- Because of mutually assured destruction by a nuclear war, the Soviets had no choice but to bow to U.S. demands and remove the weapons.
Allison noted there were many facts that the rational model had to ignore, such as why the Soviets failed to camouflage the nuclear sites during construction, but did so only after U-2 flights pinpointed their locations.
He cited work by James G. March and Herbert A. Simon, which argue that existing governmental bureaucracy places limits on a nation's actions, and often dictates the final outcome. He then proposed the following "organizational process" model propositions:When faced with a crisis, government leaders don't look at it as a whole, but break it down and assign it according to pre-established organizational lines.
Because of time and resource limitations, rather than evaluating all possible courses of action to see which one is most likely to work, leaders settle on the first proposal that adequately addresses the issue, which Simon termed "satisficing."
Leaders gravitate towards solutions that limit short-term uncertainty (emphasis on "short-term").
Organizations follow set "repertoires" and procedures when taking actions.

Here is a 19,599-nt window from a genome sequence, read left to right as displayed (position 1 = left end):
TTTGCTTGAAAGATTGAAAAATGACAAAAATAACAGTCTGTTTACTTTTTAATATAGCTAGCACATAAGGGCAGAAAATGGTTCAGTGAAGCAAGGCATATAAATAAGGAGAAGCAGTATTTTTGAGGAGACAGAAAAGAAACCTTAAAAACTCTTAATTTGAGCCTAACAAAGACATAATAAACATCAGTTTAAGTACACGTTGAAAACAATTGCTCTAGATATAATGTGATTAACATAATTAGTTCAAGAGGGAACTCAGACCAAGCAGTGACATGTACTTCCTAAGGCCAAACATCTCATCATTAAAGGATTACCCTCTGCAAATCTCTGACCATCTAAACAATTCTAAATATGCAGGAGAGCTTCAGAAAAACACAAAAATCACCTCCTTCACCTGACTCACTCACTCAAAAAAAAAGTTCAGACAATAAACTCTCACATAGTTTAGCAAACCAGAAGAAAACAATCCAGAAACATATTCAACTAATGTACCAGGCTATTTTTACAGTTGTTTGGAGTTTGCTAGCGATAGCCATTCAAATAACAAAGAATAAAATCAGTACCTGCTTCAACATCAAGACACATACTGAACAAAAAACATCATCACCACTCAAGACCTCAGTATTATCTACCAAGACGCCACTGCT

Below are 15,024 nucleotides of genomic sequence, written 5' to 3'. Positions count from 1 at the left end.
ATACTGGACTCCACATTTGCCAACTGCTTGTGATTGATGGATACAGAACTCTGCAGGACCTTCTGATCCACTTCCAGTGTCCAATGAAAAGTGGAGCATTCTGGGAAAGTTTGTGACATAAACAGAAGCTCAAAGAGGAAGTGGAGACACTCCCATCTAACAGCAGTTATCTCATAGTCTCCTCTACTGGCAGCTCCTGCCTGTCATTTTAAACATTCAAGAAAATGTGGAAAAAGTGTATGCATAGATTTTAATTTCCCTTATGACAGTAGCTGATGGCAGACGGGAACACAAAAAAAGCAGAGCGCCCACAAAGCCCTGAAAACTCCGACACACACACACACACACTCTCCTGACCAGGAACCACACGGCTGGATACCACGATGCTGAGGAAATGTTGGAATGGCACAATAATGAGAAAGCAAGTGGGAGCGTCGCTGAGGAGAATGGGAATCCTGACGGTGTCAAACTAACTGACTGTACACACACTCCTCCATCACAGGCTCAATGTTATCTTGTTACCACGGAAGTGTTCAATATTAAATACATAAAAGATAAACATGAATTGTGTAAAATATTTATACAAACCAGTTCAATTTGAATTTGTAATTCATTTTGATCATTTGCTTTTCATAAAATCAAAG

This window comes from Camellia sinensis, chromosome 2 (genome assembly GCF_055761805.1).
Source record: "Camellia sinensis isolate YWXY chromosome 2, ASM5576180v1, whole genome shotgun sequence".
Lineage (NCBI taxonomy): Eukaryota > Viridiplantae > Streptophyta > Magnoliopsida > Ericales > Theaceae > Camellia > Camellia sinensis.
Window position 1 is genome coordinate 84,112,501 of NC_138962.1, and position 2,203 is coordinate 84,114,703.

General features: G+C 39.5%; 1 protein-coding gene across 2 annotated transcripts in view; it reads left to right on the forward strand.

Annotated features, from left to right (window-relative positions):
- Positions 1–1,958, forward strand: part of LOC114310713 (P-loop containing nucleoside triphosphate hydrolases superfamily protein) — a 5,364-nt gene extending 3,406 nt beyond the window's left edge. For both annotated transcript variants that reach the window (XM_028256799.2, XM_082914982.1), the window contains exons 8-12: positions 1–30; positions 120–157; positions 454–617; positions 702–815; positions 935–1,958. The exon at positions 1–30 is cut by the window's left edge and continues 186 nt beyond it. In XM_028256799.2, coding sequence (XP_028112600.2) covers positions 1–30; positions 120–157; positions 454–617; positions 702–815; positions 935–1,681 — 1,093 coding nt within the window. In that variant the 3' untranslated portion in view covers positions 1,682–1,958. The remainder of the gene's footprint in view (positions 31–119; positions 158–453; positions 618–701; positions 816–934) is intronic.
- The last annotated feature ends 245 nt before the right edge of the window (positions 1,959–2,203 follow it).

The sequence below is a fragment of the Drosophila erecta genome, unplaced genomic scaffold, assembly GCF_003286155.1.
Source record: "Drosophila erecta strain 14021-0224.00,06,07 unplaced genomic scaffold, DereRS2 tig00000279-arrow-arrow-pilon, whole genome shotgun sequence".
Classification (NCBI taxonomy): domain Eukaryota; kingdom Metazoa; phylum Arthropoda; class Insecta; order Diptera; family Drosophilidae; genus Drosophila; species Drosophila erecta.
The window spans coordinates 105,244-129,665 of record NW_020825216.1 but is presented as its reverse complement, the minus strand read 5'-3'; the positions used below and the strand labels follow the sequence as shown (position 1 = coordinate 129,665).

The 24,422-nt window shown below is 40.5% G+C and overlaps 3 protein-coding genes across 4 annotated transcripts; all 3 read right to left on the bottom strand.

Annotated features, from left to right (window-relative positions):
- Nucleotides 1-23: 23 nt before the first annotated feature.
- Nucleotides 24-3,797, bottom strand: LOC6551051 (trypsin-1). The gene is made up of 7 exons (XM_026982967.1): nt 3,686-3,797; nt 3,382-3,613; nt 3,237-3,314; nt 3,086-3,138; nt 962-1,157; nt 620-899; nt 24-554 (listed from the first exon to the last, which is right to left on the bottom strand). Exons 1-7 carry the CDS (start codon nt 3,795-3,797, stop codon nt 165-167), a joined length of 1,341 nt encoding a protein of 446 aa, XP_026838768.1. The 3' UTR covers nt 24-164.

Because of the large resources and time required to fully plan and mobilize actions within a large organization (or government), leaders are effectively limited to pre-existing plans.
Under this theory, the crisis is explained thus:
- Because the Soviets never established nuclear missile bases outside of their country at the time, they assigned the tasks to established departments, which in turn followed their own set procedures. However, their procedures were not adapted to Cuban conditions, and as a result, mistakes were made that allowed the U.S. to quite easily learn of the program's existence. Such mistakes included such gaffes as supposedly undercover Soviet troops decorating their barracks with Red Army Stars viewable from above.
- Kennedy and his advisors never really considered any other options besides a blockade or air strikes, and initially, were almost unanimously in favor of the air strikes. However, such attacks created massive uncertainty because the U.S. Air Force couldn't guarantee it would disable all the nuclear missiles. Additionally, although Kennedy wanted a "surgical" air strike that would destroy the missiles without inflicting extensive damage, the existing Air Force plan required extensive bombing that would have created more collateral damage than Kennedy desired. Because the U.S. Navy already had considerable strength in the field, because there was a pre-existing plan in place for a blockade, and because Kennedy was able to communicate directly with the fleet's captains, members fell back on the blockade as the only safe option.
- The Soviets simply did not have a plan to follow if the U.S. took decisive action against their missiles. Khrushchev's communications indicated a high degree of desperation. Without any back-up plan, the Soviets had to withdraw.